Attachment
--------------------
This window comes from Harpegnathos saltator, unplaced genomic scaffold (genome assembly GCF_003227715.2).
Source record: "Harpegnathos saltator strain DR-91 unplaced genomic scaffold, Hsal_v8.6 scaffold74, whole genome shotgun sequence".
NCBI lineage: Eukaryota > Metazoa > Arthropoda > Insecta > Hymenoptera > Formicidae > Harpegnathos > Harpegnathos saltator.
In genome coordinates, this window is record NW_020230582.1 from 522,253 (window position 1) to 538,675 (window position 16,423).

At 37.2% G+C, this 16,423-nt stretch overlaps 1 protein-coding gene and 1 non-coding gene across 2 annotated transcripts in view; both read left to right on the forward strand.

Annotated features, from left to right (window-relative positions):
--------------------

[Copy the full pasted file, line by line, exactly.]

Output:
This window comes from Harpegnathos saltator, unplaced genomic scaffold (genome assembly GCF_003227715.2).
Source record: "Harpegnathos saltator strain DR-91 unplaced genomic scaffold, Hsal_v8.6 scaffold74, whole genome shotgun sequence".
NCBI lineage: Eukaryota > Metazoa > Arthropoda > Insecta > Hymenoptera > Formicidae > Harpegnathos > Harpegnathos saltator.
In genome coordinates, this window is record NW_020230582.1 from 522,253 (window position 1) to 538,675 (window position 16,423).

At 37.2% G+C, this 16,423-nt stretch overlaps 1 protein-coding gene and 1 non-coding gene across 2 annotated transcripts in view; both read left to right on the forward strand.

Annotated features, from left to right (window-relative positions):